Writing about bikes for 20 years. Published in dozens of titles on five continents. Mildly obsessed with discovering how things work.
New Chinese brand QJMotor – a spin-off from Benelli’s parent company Qianjiang – has released a teaser video for its forthcoming SRB 750 adventure bike. While not identical, it’s very close to the Benelli TRK 800 that’s due to be launched later this year for the European market.
Benelli sales in the UK remain slow at the moment but the Chinese-owned firm, which still develops models in Pesaro on the Adriatic coast, is proving a hit in Italy. Its 500cc TRK 502 adventure bike is currently the country’s best-selling motorcycle, so there are high hopes for the bigger, 750cc TRK 800 that’s due for 2021.
When we first saw spy pictures of the SRB 800, Benelli told us that the TRK 800 “is an important project, which Benelli is developing in Italy, but which has nothing to do with the new SRB 750”. However, the two bikes clearly share the same engine, already used in the Benelli Leoncino 800 and 752S, and spy shots of the TRK 800 published in Italy have revealed that the styling and chassis are also distinctly similar to the QJMotor machine.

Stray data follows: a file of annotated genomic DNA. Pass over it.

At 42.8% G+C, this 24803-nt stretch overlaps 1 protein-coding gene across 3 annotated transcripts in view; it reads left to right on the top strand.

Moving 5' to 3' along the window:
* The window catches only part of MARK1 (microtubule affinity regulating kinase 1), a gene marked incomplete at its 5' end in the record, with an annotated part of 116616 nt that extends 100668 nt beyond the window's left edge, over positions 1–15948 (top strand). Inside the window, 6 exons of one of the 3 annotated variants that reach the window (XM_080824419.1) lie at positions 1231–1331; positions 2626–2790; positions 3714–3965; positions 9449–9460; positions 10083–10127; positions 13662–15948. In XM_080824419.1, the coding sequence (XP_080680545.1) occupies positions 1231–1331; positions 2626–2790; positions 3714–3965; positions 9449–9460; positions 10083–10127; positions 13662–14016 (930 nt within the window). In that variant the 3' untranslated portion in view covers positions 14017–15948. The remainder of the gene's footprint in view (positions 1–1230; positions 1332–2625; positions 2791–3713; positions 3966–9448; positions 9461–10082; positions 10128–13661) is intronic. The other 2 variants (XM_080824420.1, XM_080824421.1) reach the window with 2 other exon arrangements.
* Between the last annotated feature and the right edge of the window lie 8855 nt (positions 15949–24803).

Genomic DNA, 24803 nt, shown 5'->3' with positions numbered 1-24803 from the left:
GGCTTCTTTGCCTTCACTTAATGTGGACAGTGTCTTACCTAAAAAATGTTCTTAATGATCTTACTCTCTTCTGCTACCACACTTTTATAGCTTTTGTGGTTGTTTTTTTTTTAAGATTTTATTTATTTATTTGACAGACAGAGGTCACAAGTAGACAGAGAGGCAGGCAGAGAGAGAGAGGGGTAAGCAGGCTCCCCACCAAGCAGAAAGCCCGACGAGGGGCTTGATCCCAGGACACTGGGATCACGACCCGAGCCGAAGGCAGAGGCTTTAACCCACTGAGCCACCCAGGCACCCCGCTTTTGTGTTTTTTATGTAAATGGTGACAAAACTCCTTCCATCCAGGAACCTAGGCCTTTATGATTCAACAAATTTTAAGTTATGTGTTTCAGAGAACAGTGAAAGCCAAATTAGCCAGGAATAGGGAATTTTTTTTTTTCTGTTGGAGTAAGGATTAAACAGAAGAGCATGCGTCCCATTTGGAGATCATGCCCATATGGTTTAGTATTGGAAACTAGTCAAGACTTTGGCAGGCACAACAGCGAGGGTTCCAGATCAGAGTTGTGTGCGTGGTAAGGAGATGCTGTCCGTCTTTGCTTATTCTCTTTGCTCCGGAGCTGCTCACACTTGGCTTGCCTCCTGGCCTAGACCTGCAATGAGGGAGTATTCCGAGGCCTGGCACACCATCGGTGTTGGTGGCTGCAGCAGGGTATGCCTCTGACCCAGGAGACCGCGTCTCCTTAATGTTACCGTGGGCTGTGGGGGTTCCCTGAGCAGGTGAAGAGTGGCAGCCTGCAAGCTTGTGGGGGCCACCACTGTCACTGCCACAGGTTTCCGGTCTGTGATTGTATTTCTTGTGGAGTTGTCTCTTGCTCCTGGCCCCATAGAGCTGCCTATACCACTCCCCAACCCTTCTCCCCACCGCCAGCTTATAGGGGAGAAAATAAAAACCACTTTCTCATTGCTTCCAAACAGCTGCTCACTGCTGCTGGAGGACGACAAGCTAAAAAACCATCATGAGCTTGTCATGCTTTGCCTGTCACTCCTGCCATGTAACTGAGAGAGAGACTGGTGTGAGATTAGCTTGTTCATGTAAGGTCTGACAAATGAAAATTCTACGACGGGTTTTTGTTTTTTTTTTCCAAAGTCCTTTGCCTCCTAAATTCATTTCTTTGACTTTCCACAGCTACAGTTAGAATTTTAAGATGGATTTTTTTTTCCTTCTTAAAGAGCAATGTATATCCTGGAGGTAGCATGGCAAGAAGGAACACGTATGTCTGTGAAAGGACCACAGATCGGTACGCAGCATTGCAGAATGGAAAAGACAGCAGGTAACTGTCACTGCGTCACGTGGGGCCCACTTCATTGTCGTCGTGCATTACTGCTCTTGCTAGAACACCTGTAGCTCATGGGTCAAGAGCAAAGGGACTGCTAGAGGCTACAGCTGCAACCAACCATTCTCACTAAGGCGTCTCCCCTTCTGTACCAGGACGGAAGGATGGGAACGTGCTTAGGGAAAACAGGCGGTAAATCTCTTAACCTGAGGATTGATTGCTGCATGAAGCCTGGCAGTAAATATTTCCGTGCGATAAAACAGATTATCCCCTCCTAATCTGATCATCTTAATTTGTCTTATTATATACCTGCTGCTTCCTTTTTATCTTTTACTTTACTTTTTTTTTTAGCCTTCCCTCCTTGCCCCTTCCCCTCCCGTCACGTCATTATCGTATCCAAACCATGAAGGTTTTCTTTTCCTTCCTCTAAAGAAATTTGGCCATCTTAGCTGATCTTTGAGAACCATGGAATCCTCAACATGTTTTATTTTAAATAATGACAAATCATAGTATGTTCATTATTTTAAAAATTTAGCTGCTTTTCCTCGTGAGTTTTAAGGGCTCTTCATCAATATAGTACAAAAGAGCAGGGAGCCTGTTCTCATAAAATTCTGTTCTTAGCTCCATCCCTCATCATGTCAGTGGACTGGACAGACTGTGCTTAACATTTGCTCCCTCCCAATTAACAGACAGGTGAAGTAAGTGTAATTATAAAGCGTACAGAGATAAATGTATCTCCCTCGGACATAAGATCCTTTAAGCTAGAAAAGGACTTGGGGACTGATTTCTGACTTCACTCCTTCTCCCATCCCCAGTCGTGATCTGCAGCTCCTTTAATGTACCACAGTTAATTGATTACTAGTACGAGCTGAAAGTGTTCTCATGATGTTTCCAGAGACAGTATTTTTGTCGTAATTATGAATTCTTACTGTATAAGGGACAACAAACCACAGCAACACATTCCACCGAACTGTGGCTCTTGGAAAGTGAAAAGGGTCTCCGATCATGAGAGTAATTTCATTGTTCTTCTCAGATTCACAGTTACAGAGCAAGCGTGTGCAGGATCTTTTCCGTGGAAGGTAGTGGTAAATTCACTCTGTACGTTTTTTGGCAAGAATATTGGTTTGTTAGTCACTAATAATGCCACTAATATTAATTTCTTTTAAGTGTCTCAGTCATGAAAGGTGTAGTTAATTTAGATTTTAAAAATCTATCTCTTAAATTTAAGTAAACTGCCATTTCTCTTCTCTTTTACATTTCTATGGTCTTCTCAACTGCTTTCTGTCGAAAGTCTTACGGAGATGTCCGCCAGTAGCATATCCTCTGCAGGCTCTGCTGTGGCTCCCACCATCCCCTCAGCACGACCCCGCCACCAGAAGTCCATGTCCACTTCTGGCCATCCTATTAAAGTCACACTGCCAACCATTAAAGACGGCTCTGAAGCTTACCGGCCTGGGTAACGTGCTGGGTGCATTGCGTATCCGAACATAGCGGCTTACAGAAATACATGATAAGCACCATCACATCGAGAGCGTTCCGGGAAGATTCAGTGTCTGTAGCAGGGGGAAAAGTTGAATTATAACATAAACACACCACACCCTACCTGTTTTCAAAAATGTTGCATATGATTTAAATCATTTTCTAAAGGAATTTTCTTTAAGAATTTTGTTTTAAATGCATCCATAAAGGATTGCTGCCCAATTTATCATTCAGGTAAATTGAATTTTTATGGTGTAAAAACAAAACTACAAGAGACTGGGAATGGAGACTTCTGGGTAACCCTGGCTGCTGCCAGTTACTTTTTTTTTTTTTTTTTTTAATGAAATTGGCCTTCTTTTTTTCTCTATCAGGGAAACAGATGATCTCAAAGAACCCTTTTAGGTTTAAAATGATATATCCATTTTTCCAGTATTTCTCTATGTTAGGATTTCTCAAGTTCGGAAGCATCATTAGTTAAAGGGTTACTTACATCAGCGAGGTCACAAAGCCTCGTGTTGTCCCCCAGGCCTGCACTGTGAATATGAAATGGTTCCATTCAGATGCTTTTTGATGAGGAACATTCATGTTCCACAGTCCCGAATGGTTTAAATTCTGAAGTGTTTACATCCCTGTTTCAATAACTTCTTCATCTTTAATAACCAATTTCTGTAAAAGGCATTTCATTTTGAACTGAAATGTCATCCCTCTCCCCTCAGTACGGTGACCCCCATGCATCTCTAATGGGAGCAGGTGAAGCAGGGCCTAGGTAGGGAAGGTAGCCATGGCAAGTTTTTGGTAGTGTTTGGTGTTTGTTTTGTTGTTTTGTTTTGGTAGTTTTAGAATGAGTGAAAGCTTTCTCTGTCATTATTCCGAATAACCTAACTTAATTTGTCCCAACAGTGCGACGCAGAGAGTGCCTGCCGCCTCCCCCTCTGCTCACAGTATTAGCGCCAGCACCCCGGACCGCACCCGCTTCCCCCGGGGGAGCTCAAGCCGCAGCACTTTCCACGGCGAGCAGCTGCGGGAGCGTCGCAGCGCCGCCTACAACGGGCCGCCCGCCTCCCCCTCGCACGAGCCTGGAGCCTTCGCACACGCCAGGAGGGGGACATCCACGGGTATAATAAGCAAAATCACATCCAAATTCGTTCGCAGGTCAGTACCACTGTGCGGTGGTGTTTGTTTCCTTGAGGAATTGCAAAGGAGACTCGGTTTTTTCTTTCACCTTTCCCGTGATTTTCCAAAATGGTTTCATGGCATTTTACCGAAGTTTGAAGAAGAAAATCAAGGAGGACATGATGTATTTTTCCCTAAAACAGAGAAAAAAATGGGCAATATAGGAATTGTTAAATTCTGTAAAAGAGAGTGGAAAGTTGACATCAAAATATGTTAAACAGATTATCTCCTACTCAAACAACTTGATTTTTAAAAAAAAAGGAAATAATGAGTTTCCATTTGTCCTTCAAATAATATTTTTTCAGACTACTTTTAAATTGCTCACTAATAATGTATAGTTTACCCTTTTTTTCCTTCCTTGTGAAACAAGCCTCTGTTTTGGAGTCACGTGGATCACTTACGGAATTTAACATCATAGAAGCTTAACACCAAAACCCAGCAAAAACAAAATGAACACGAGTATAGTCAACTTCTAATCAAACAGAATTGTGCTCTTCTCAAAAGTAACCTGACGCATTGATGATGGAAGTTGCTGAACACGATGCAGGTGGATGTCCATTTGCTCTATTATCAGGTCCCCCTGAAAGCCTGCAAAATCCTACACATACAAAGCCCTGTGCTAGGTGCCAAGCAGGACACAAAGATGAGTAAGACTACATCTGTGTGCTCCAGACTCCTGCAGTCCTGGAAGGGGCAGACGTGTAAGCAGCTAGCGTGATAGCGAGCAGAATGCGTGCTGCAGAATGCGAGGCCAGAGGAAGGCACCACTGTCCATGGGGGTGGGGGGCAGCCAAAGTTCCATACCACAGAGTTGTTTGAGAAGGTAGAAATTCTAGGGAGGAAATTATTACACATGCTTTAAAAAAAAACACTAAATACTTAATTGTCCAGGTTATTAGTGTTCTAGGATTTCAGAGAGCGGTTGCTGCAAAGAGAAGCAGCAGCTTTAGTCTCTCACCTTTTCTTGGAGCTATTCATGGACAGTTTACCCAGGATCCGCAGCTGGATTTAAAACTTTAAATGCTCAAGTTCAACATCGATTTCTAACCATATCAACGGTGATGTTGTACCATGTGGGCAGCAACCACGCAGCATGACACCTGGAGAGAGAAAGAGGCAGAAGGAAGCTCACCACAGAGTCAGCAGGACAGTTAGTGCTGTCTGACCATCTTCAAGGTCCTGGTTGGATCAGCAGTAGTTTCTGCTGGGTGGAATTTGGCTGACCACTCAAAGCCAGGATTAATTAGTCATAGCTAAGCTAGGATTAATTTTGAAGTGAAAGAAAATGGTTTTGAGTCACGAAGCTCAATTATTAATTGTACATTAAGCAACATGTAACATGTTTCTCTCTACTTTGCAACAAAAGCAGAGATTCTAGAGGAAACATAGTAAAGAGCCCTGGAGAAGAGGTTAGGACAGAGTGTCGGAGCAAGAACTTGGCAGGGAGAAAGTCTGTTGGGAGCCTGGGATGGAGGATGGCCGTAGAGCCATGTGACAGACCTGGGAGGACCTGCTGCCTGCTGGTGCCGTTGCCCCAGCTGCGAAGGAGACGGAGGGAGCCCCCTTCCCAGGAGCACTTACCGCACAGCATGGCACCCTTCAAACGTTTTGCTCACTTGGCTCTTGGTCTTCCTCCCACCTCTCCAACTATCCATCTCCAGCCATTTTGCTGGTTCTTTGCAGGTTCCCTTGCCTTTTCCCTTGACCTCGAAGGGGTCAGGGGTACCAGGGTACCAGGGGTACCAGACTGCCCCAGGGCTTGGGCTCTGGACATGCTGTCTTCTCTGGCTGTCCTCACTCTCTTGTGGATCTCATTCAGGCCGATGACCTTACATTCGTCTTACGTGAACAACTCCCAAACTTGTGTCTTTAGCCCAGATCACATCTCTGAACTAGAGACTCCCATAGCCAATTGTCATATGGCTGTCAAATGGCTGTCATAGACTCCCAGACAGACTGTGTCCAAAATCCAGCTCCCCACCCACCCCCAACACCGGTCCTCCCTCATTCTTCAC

Differences include the swingarm, with Benelli opting for a pressed or cast design – visually similar to the Leoncino 800’s – rather than the tubular, welded swingarm of the QJMotor. The bodywork is also different in places, with the Benelli featuring a different seat and side panels, although the ‘beak’ and reverse-raked headlights appear similar to the QJMotor design seen here.
Both bikes use Brembo brakes and appear to have the same frame and suspension components, although no doubt the European-developed Benelli will use different settings at the very least.
Originally, we expected Benelli to reveal the TRK 800 in September or October this year. The pandemic may well have changed that date, and with none of the major motorcycle shows going ahead the firm isn’t facing any immovable deadlines for the presentation. As such it might make sense for the firm to postpone the unveiling until the bike is nearly ready to go on sale.